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Ska Studios shifts to Sony after 6 years on Xbox


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Ska Studios has been around for seven years, and during six of those it's had a close relationship with Microsoft. All of its games, from The Dishwasher: Dead Samurai to Charlie Murder, have launched on Xbox 360 or Windows Phone only. Dead Samurai won the Dream Build Play competition in 2007, serving as a catalyst for Ska's tight partnership with Microsoft.

"I've said it before: XBLA literally made all of my dreams come true," Ska founder James Silva said in 2012.

And now for the twist: Ska's first next-gen game, Salt and Sanctuary, will launch exclusively on Sony's PS4 and Vita. James and Michelle Silva, Ska's artist and community manager, made the announcement today.

"There were a bunch of factors that led to us deciding to publish Salt and Sanctuary with Sony, but it really came down to an overwhelming amount of enthusiasm from them," James told Joystiq in an email. "They loved Salt and Sanctuary, they loved our previous work, and maybe most importantly, they offered us Pub Fund support; after a bit of talking it became apparent that working together just made an insane amount of sense to us as both a business decision and a creative decision."

Technical issues also nudged Ska toward Sony, he said:

"And I know it bores everyone to tears and no one likes reporting on it, but the engineering side of it was an issue. All of our code is .NET/XNA, and, even though XNA support has ended, .NET games can use open source wrappers like Monogame and FNA to carry the torch. But Xbox One has no .NET support. PS4 does, with titles like Towerfall: Ascension and Transistor using Monogame in one form or another to deploy to PS4. Microsoft promised .NET support 4 months ago, but there haven't been any updates. Unity on Xbox One is an option, but that would require me to do major rewrites. I know our games probably look simple enough, but they always end up with hundreds of thousands of lines of code in them."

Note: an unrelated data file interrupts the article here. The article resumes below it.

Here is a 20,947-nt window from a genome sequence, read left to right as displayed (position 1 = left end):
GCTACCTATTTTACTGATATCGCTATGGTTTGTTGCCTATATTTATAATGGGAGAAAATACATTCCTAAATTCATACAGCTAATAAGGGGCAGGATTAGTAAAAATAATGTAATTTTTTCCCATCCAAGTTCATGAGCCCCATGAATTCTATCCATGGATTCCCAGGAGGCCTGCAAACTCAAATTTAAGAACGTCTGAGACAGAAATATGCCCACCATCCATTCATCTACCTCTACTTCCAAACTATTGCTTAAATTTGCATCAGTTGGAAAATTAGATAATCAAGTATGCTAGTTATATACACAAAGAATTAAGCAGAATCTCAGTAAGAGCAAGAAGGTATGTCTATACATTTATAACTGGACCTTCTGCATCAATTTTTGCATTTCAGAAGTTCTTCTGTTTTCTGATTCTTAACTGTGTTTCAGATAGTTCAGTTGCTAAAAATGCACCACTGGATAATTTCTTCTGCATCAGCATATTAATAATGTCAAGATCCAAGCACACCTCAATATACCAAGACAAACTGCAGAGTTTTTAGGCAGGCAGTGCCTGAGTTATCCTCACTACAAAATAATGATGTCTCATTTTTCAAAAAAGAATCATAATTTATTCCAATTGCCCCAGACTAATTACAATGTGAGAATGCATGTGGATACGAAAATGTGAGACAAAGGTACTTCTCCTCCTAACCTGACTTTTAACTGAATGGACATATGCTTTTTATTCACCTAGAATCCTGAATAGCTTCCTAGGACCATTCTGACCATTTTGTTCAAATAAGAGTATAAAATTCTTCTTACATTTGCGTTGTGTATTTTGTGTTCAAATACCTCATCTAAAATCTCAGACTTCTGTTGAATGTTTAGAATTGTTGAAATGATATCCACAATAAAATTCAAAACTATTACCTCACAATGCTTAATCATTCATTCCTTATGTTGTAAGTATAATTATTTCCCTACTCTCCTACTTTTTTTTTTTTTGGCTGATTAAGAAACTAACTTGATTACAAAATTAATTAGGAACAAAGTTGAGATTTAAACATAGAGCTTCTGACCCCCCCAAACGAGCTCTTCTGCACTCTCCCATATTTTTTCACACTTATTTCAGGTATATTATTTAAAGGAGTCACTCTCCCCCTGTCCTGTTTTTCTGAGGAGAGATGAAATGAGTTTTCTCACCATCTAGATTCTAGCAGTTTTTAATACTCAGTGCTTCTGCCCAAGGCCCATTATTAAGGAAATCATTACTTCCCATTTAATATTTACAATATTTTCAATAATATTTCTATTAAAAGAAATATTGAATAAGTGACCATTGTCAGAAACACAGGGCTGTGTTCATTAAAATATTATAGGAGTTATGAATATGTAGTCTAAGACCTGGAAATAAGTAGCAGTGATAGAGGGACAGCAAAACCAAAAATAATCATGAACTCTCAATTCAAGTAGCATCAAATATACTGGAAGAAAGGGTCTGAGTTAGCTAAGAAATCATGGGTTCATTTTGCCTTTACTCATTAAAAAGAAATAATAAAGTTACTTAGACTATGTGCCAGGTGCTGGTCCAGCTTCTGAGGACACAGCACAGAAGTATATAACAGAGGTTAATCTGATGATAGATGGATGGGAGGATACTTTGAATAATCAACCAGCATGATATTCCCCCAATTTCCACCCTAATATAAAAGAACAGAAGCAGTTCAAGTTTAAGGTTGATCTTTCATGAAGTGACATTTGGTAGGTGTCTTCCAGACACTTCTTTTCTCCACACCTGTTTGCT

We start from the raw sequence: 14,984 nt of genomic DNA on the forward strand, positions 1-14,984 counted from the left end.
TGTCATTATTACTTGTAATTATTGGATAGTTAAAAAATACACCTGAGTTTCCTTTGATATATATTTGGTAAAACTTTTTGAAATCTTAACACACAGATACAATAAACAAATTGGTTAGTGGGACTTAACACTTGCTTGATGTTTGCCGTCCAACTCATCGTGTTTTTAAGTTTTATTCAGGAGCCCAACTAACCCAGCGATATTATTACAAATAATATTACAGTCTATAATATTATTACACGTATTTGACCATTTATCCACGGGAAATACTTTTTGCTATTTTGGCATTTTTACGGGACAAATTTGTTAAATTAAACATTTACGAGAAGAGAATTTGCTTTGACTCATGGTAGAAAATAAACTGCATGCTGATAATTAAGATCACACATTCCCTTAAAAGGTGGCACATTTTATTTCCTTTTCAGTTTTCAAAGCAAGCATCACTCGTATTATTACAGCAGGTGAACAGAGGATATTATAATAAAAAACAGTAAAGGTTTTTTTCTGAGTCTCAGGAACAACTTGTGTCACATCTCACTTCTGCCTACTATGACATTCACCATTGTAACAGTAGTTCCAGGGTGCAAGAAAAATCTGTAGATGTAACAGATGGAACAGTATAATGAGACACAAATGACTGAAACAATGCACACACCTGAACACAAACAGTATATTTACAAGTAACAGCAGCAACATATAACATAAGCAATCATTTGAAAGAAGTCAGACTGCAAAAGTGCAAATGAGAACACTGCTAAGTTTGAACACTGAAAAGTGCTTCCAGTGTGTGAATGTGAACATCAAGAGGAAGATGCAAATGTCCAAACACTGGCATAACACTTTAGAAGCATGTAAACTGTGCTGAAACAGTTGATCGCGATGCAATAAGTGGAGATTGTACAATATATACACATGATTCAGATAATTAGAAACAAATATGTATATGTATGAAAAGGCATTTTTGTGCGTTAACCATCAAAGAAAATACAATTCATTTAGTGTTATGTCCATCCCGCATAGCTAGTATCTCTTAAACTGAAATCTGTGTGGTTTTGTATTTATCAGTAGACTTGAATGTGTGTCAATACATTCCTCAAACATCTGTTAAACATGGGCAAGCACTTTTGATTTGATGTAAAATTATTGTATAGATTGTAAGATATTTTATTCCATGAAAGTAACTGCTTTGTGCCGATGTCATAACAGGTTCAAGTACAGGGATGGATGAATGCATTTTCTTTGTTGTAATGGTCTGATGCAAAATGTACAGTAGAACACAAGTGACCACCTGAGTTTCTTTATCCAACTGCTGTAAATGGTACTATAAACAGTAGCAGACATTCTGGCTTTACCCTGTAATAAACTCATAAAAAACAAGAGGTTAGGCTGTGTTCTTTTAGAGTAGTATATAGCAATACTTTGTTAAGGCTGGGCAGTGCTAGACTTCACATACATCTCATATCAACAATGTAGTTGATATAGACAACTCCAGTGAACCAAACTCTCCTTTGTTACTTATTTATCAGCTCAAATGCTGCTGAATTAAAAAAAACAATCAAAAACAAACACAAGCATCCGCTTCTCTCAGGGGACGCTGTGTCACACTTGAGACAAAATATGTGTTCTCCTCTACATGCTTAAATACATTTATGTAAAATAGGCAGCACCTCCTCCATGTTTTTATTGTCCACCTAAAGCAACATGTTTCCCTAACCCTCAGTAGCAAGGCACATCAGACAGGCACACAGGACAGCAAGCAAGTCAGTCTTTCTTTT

The new console generation gave Ska time to step back and re-evaluate its path going forward, James said. Microsoft's Xbox One independent outreach program, ID@Xbox, launched just after Charlie Murder hit XBLA on Xbox 360.

In this nebulous time before Microsoft revealed the Xbox One, many independent developers found the company's publishing practices to be outdated and less effective than the rising stars of Steam or PSN. James, with his commitment to Microsoft, was an outlier.

"Since I founded Ska Studios seven (!?!?) years ago, we've been a 100 percent independent studio, even if we have worked closely with Microsoft for six of those seven years," he said, and later continued, "We're still registered ID@Xbox developers, we're still friends (I hope) with a lot of great people at ID and Xbox, and we're still interested in helping them improve their program, but Salt and Sanctuary will be a PS4/Vita exclusive."

Gallery: Salt and Sanctuary | 3 Photos

Salt and Sanctuary isn't the first independent game to favor Sony over Microsoft during this generation – Vlambeer's Nuclear Throne will release exclusively on PS4 because the studio didn't agree with a clause in Microsoft's contract that required launch parity across all next-gen platforms for any game coming to Xbox One.

When Microsoft announced ID@Xbox in August 2013, Director Chris Charla said the program was still a new idea and was finding its footing.

"We like criticism," Charla said. "It never feels good to be criticized, but that's how you get better, right? I think we've come up with something that devs will be really happy with, and that's really just focused on getting the best possible original games onto Xbox One."

James and Michelle Silva have faith in Microsoft, James said:

"I do think that ID@Xbox is a good direction for Microsoft. It definitely has a way to go, and the people behind ID@Xbox are absolutely cognizant to this, so they've been really interested in getting feedback."

Salt and Sanctuary launches next year, exclusively on PS4 and Vita.

"We're obviously pretty crazy about the direction that Sony is going," James said. "Hence, you know, the Sony jam."

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